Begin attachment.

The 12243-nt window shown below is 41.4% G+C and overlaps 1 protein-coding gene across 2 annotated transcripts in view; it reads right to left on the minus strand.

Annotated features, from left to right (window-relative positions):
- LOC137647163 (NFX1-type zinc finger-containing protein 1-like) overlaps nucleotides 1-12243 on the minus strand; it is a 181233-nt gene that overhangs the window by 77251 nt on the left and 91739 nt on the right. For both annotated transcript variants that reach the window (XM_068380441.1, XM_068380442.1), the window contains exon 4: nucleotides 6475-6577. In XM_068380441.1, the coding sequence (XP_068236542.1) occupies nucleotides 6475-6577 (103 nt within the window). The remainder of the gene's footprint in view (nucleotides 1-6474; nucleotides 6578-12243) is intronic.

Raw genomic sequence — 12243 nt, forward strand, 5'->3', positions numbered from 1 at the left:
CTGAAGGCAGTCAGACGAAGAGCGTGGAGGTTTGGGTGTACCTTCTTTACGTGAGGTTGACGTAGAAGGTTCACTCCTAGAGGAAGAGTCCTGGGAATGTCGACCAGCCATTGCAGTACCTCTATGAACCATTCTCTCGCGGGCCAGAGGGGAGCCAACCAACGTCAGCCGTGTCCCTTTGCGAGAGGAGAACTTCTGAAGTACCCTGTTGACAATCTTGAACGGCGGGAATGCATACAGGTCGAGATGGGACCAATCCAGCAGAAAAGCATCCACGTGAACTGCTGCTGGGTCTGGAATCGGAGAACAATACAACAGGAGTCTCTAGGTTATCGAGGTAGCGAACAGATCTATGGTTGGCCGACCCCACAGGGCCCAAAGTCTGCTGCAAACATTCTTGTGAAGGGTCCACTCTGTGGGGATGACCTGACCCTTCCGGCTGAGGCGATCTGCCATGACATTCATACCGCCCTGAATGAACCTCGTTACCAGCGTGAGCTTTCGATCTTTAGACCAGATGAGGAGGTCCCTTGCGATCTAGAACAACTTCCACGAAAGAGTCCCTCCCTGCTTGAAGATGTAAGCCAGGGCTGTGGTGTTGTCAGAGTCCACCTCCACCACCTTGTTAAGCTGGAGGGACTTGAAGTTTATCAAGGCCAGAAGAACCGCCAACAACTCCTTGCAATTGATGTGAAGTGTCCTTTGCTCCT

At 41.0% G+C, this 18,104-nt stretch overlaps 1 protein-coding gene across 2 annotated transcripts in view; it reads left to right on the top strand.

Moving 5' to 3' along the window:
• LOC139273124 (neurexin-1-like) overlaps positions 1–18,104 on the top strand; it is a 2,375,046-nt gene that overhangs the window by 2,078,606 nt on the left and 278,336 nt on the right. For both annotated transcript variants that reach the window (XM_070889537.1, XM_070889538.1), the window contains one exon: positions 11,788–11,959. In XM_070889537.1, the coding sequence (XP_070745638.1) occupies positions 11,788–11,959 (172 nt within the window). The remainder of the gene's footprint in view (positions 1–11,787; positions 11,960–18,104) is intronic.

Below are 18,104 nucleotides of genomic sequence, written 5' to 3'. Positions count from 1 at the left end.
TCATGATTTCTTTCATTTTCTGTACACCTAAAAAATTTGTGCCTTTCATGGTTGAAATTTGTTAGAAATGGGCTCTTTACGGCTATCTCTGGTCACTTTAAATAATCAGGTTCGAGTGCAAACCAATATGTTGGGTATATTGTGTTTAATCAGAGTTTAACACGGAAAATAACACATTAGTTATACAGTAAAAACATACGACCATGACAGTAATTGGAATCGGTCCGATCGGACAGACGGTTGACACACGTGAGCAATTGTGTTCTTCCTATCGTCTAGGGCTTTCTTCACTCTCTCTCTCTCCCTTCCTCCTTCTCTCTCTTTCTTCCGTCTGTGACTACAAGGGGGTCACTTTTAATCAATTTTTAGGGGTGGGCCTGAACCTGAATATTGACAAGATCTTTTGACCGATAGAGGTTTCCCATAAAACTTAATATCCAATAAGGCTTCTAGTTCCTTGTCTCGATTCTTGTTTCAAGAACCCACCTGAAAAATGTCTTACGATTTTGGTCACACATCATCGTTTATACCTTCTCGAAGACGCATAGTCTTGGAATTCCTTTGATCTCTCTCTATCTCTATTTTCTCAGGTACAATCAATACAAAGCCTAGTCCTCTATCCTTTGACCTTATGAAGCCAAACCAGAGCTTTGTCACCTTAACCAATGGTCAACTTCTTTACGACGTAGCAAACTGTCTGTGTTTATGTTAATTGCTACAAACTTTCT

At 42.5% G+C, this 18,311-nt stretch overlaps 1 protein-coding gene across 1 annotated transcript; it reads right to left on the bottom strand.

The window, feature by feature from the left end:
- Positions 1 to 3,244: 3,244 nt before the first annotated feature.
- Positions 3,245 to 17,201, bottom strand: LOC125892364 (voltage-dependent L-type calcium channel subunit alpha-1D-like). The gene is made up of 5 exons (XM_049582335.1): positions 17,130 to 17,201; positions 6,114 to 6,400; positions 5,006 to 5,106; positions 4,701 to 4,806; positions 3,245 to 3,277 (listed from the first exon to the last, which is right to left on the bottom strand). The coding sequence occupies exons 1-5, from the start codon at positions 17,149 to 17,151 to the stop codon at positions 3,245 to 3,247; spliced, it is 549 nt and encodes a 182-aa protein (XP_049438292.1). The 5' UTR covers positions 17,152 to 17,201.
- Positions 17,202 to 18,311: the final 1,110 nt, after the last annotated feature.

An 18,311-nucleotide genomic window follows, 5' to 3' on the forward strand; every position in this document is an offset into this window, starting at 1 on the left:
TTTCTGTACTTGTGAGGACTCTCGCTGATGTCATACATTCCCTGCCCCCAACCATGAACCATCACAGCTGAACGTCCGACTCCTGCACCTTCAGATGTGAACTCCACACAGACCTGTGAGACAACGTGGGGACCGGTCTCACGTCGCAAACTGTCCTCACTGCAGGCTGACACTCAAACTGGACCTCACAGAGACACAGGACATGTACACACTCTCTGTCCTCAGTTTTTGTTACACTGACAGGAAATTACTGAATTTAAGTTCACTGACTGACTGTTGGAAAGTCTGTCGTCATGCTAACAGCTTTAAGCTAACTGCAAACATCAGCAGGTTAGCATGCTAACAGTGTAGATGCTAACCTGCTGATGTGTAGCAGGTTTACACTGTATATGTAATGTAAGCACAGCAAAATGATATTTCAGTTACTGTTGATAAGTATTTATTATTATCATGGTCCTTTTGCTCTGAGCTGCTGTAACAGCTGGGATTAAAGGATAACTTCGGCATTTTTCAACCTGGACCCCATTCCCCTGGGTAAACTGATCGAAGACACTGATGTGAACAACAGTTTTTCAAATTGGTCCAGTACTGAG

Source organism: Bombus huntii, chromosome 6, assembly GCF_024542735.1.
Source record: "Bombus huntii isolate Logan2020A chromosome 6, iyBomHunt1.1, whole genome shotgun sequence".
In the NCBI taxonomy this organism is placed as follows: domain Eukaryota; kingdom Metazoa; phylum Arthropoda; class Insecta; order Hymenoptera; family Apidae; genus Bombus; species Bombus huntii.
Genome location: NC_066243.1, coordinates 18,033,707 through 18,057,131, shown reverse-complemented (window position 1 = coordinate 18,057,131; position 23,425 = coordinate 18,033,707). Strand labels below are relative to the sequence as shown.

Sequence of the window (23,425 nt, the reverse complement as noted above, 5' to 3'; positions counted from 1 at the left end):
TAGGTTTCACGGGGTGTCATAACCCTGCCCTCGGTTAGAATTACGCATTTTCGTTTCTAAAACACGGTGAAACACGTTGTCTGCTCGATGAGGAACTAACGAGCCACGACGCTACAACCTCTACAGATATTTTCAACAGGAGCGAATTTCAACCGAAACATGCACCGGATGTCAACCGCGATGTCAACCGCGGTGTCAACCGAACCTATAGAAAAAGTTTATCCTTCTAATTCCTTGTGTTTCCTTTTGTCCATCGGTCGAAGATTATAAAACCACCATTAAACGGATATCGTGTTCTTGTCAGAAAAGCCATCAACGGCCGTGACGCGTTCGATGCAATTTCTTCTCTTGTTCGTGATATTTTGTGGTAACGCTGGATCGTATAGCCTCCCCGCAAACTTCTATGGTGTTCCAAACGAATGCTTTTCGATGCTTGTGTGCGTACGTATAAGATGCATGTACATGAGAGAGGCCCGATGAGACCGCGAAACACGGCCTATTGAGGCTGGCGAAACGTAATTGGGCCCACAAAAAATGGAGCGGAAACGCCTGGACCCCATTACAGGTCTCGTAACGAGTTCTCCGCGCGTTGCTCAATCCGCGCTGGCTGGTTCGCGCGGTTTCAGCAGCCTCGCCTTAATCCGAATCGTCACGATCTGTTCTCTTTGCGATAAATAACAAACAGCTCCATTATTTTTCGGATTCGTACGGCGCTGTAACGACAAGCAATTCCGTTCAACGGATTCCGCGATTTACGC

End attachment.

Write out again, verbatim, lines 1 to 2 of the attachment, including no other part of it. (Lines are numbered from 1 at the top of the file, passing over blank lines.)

The 12243-nt window shown below is 41.4% G+C and overlaps 1 protein-coding gene across 2 annotated transcripts in view; it reads right to left on the minus strand.

Annotated features, from left to right (window-relative positions):